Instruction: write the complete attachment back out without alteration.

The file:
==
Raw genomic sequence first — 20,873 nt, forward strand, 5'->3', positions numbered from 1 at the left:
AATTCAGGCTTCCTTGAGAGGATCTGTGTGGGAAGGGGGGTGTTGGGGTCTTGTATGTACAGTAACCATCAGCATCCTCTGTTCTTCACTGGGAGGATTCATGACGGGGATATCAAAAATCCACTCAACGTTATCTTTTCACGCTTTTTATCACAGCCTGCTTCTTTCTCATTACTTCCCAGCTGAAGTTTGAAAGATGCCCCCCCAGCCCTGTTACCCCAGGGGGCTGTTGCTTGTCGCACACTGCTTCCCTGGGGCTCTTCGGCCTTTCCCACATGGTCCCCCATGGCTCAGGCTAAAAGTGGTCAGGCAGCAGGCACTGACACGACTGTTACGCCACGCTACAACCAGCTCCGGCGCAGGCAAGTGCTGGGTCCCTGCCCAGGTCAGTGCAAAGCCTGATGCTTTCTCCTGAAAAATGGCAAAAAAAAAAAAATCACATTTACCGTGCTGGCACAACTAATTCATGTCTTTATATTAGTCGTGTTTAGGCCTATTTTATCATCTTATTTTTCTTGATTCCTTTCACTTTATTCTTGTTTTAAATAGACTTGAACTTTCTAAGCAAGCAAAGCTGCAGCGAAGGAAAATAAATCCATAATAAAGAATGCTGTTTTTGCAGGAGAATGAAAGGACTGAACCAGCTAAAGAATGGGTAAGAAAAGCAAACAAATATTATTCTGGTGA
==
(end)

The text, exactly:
Raw genomic sequence first — 20,873 nt, forward strand, 5'->3', positions numbered from 1 at the left:
AATTCAGGCTTCCTTGAGAGGATCTGTGTGGGAAGGGGGGTGTTGGGGTCTTGTATGTACAGTAACCATCAGCATCCTCTGTTCTTCACTGGGAGGATTCATGACGGGGATATCAAAAATCCACTCAACGTTATCTTTTCACGCTTTTTATCACAGCCTGCTTCTTTCTCATTACTTCCCAGCTGAAGTTTGAAAGATGCCCCCCCAGCCCTGTTACCCCAGGGGGCTGTTGCTTGTCGCACACTGCTTCCCTGGGGCTCTTCGGCCTTTCCCACATGGTCCCCCATGGCTCAGGCTAAAAGTGGTCAGGCAGCAGGCACTGACACGACTGTTACGCCACGCTACAACCAGCTCCGGCGCAGGCAAGTGCTGGGTCCCTGCCCAGGTCAGTGCAAAGCCTGATGCTTTCTCCTGAAAAATGGCAAAAAAAAAAAAATCACATTTACCGTGCTGGCACAACTAATTCATGTCTTTATATTAGTCGTGTTTAGGCCTATTTTATCATCTTATTTTTCTTGATTCCTTTCACTTTATTCTTGTTTTAAATAGACTTGAACTTTCTAAGCAAGCAAAGCTGCAGCGAAGGAAAATAAATCCATAATAAAGAATGCTGTTTTTGCAGGAGAATGAAAGGACTGAACCAGCTAAAGAATGGGTAAGAAAAGCAAACAAATATTATTCTGGTGA